• Wireless headphones are common consumer-level items; and when I say "robot", I don't mean The Terminator. I'm talking about one of those hospital-bots -- travel a predefined route, avoid obstacles/announce "excuse me", display video and audio (the latter through the a transmitter, of course). It would be simpler in that it wouldn't need the pill delivery/what-have-you mechanisms that a real hospital-bot has. And I remind you that those hospital-bots have been around for years and years. None of this is
    • The audio tour for Bodyworlds 2 [] just had a handheld device with a numeric keypad, and each display had a two digit number. You punch in that number, it tells you what you're looking at. This should be comprehensible to anyone able to use a telephone. I believe there were also pause, seek, and repeat functions, but anyone should be able to repeat the whole loop without asking for help (just punch in the number again). Not only that, but the same text was printed on a paper sign within the exhibit, along with
      • Whitby Abbey [] and several other English Heritage [] sites that kind of audio tour.

        However this device was too complex for my Gran (she can use a telephone ... omg can she use a telephone....., but she couldn't get this gadget thing to work for her. And Partially sighted / blind visitors would have difficulty with the number on sign interface.

        A device that knows where you are and can thus be set up to just play when you are in the right place is a much better idea (a great idea). (It
  • Move over Elvis; Linux is the
  • Only new on linux (Score:2, Informative)

    by ear1grey ( 697747 )

    This application isn't exactly novel, and not really "new technology" - the story is just pandering to Linux fanboys. Please, put the iconic evanelism aside, get over the my OS is better than yours tedium and concentrate on the usefulness and usability of the service that's delivered.

    Companies such as Lapavalley [] have been successfully delivering portable multimedia guides for many years already. I've used them in Marwell Zoo [] where they'd used Palm Tungsten's to great effect, with kids, grannies, teachers

  • Having used those handset audio guided tour things, I can see that this is certainly a step up.

    What would be even better would be to have some standard system whereby anyone with a wireless enabled PDA type device can walk into some attraction/theme park, and fire up their own PDA through which the audio/video can be viewed over some standard URL. Those rental things are often damaged or otherwise not working a lot of the time anyway.

    The next step (or perhaps the first step) could even be a system where any mobile phone can be used as a guided tour handset. A combination of a micro-cell and custom phone system (Asterisk?) could achieve this.
    • you seem to be forgetting that these companies have to make some money to keep offering those services.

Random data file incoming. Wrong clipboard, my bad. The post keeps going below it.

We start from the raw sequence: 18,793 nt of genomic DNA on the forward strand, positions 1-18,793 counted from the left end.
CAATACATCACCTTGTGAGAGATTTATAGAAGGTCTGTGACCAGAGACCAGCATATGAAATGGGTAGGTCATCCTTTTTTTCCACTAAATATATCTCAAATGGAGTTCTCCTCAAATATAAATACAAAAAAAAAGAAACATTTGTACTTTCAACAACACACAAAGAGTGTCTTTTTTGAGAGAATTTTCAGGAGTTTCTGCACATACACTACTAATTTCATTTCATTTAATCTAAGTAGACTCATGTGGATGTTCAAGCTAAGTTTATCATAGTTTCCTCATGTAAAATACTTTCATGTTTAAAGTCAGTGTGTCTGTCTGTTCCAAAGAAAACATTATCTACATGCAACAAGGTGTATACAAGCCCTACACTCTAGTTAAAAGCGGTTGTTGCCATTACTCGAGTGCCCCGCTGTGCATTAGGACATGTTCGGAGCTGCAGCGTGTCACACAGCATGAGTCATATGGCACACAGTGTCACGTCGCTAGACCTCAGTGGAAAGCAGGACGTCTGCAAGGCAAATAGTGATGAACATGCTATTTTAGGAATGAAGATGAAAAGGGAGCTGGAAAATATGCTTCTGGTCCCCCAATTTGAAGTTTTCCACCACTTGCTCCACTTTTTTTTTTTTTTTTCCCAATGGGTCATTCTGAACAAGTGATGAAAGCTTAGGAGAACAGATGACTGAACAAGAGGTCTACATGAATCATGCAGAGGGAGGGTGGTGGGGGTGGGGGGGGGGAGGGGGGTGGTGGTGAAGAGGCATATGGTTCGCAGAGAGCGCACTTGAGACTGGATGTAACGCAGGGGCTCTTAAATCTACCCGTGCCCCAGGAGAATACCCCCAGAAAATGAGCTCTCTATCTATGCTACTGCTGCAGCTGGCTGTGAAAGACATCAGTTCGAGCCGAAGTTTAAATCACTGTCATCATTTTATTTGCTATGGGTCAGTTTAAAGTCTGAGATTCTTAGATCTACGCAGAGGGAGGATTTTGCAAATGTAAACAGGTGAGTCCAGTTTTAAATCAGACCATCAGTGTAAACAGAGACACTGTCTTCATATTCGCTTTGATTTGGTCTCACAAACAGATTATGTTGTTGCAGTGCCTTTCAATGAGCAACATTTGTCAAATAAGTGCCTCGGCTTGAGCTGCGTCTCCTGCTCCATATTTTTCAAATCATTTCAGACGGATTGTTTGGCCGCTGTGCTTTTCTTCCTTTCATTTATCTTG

I don't think some coins offered voluntarily by tourists at the exit would make up for their expenses.

      any login/credit-card-payment etc would complicate the system and scare away those concerned about their personal data being gathered by some company.
      to me, paying cash at the entrance (hirepoint they call it) and not worrying about the cellphones' batteries doesn't seem that bad at all
  • by WindBourne ( 631190 ) on Tuesday July 19, 2005 @04:58AM (#13101761) Journal
    I have thought about building a small system for Homes. It would be nice to advertise your house via a local website. As the car drives up, the customer can have info and a virtual tour of the place. In addition, they can save the buy info on their computer.
  • Now, I'm just waiting for the next generation device:

    * The device you buy that hooks up - world wide - on which ever avialable network and determines where you are to give you the travel- or other relevant information.

    * The device that reads ahead in time and knows where you're heading to give you the information before you get there

    * The device that reads your mind and knows where you really want to be and gives you the information on how to get there, where to stay, and where to get a stiff drink when
  • ...Linux could guide me though installing device drivers or a GCC cross-compiler!
  • Thank you. Thank you very much.
  • Already implemented (Score:3, Informative)

    by Kuruderu ( 203436 ) on Tuesday July 19, 2005 @05:42AM (#13101845) Homepage
    A small county in Denmark has already implemented this idea, aCon allows tourists to dial a phone number from their cell phones and via the phone recieve a detailed description af the attraction or site they are at. Not as "media rich" as this story's device this i think is more user friendly and less invasive in terms of privacy. Also it can be done via _any_ cellphone that works in Denmark, Europe.
  • Disney has a great fun way to explore their theme parks in Florida. Pal Mickey is a little toy that vibrates and giggles as you walk past various hotspots dotted around the parks. You squeeze his tummy and he says something to keep kids interested in the likes of Epcots world showcase (a bit like a museum in places) or messages about queue lengths and show times. The interface is very simple and non intrusive, you can just ignore him if you are busy eating or something and he'll repeat his message up to 5 t